“Doc, What Is This Lump??” – Lymphadenopathy on Your CCFP Exam

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A man with a neck tattoo is shown.

“Doc, What Is This Lump??” – Lymphadenopathy on Your CCFP Exam

September 9, 2023 | Family Medicine Exam Prep Course | CCFP

We are excited to see so many of you join our fall FMEP courses. Several of you have requested we continue to post more practice SAMPs, so here you go!

Just a reminder… pay attention to the questions. Here are our general tips one more time:

1. Pay attention to the questions. Look carefully at how many items you are being asked to list. If the question asks for five items, you will not get more marks if you list eight items; the examiner will look at the first five and allocate marks only for the first five answers so be careful. On a SAMP, if it is not clearly stated how many items you should list, look at the amount of points/marks being allocated for the question to get an idea of how many answers the examiner may be anticipating you write down.

2. Do not write lengthy answers. Most questions can be answered in 10 words or less!

3. Be specific when writing down investigations (hemoglobin instead of CBC; CT abdomen instead of CT).

4. Remember that trade names and generic names are both acceptable when writing down medications.

5. For more helpful tips, you can refer to CCFP’s SAMP instructions by clicking here.



47 year old Angela Magna comes to see you with a lump on her neck. It has been there for three months. It is not painful but seems to have enlarged over the past few weeks. She is extremely worried about this lump as her mom passed away from Lymphoma. She works in a hospital as a registered nurse in the ICU. She is divorced and has a cat at home. She recently travelled to Thailand for a bachelorette trip. She has smoked half a pack for the past 20 years. She is not currently on any medications. (13 points)

1. True or false: We have 600 lymph nodes in the body. (1 point)

    • True

2. Where is Virchow’s node located? (1 point)

    • Left supraclavicular region

3. List two questions you would ask Angela Magna on history. (2 points)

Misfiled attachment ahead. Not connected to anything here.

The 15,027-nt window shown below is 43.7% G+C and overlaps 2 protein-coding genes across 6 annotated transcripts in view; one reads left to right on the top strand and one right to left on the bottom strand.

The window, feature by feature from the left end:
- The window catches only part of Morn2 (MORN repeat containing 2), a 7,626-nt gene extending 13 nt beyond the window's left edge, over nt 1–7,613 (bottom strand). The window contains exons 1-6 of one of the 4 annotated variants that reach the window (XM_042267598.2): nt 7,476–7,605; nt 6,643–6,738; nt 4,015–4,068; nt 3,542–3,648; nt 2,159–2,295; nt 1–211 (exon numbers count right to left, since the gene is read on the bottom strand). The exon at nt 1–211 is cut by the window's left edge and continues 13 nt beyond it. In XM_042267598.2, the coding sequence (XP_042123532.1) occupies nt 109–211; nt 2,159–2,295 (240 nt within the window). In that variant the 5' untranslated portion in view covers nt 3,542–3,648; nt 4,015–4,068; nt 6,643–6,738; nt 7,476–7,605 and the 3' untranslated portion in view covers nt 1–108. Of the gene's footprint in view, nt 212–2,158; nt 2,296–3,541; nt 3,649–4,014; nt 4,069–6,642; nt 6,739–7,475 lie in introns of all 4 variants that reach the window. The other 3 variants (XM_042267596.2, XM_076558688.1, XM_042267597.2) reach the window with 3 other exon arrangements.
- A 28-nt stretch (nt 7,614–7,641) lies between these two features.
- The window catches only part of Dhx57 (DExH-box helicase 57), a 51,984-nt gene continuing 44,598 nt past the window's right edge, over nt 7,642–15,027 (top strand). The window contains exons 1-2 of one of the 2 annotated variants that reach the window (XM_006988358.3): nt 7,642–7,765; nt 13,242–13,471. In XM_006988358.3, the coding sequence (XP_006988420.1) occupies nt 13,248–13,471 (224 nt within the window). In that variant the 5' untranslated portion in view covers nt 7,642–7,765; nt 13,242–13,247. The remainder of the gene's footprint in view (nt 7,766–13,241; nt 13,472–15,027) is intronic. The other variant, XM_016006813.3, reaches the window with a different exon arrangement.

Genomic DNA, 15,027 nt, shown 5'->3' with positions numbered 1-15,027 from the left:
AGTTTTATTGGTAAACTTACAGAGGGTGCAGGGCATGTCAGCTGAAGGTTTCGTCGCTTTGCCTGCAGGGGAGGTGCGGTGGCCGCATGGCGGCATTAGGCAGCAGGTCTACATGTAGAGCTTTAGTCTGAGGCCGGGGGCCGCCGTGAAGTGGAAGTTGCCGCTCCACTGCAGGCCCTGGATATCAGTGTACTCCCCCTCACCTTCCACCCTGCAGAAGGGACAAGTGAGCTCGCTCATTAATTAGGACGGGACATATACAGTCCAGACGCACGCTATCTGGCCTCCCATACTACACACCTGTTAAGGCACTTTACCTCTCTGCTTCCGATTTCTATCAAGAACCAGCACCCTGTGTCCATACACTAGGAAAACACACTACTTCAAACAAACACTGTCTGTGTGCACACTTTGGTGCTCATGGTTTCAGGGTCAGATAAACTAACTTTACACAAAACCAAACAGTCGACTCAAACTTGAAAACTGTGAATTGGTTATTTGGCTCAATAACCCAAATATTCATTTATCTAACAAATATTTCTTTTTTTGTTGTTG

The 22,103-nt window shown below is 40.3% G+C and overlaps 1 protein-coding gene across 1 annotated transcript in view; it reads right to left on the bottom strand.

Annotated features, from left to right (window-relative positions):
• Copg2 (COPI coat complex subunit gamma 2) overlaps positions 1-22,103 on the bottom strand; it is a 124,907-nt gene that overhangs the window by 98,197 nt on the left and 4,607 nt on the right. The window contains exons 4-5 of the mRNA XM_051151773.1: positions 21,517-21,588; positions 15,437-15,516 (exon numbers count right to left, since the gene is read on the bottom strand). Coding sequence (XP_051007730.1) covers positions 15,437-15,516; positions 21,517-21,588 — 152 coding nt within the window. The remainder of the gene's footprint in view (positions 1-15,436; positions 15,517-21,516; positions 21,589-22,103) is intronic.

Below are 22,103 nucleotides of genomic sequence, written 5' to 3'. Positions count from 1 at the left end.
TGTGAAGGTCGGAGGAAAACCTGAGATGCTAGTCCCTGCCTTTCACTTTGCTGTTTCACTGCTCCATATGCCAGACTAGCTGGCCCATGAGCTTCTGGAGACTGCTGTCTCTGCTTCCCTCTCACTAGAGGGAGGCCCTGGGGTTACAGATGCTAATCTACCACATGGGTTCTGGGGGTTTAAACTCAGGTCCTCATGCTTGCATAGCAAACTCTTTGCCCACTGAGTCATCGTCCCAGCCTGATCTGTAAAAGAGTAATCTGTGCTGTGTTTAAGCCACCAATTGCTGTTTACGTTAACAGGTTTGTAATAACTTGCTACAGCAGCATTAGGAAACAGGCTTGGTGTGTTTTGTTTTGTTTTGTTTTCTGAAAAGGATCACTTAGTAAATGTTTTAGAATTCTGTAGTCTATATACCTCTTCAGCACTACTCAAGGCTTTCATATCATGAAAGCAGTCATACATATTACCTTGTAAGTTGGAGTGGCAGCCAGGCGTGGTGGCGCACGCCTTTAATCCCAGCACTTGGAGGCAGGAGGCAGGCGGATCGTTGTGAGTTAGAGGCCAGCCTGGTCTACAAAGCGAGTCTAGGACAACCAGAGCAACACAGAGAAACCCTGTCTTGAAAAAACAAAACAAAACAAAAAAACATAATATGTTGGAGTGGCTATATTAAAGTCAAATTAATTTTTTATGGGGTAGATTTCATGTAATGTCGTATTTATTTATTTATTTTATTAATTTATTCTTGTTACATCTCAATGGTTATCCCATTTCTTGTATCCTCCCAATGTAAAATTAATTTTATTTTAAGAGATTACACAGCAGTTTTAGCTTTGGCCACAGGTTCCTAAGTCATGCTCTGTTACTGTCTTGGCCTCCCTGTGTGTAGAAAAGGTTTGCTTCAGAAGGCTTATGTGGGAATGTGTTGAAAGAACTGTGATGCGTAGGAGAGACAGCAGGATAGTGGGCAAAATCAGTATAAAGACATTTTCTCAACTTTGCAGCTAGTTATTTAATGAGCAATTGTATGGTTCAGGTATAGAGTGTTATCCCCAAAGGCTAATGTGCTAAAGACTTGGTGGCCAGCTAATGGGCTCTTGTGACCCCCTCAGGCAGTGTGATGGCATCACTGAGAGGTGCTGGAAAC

• Ask about constitutional symptoms
    • Ask about exposures (undercooked food, animal/insect, occupational (think endemic mycoses), travel (think about TB))
    • Review her medications

4. After you complete your history, what will be your next step? (1 point)

    • A physical exam

5. On physical exam, what features of the lymph node will you pay particular attention to? (2 points)

    • The lymph node’s size
    • The lymph node’s consistency
    • Whether the lymph node is fixated or mobile
    • When the lymph node is tender or non-tender

6. What features on the physical exam of the lymph node would make you more concerned that this is a malignant lymph node? List one (1 point)

    • Hard texture
    • Large Size (i.e., > 2.25cm)
    • Non-tender

7. List three infectious diseases you would consider testing for in a patient presenting with generalized lymphadenopathy. (3 points)

    • Human Immunodeficiency Virus (HIV)
    • Tuberculosis (TB)
    • Cytomegalovirus (CMV)
    • Epstein-Barr Virus (EBV)
    • Syphilis
    • Toxoplasmosis
    • Bartonella
    • Note: There are many others but these should be geared based on exposure history

8. The bloodwork comes back without a clear diagnosis. What is another gold standard test you could offer to make a diagnosis for Ms. Magna’s generalized lymphadenopathy? (1 point)

    • Excisional biopsy

9. True or false: Most of the time, lymphadenopathy is not malignant. (1 point)

    • True

Helpful Resources:
14th McMaster University Review Course in Internal Medicine 2023 – Practical Approach to Lymphadenopathy slide deck:
Unexplained Lymphadenopathy: Evaluation and Differential Diagnosis: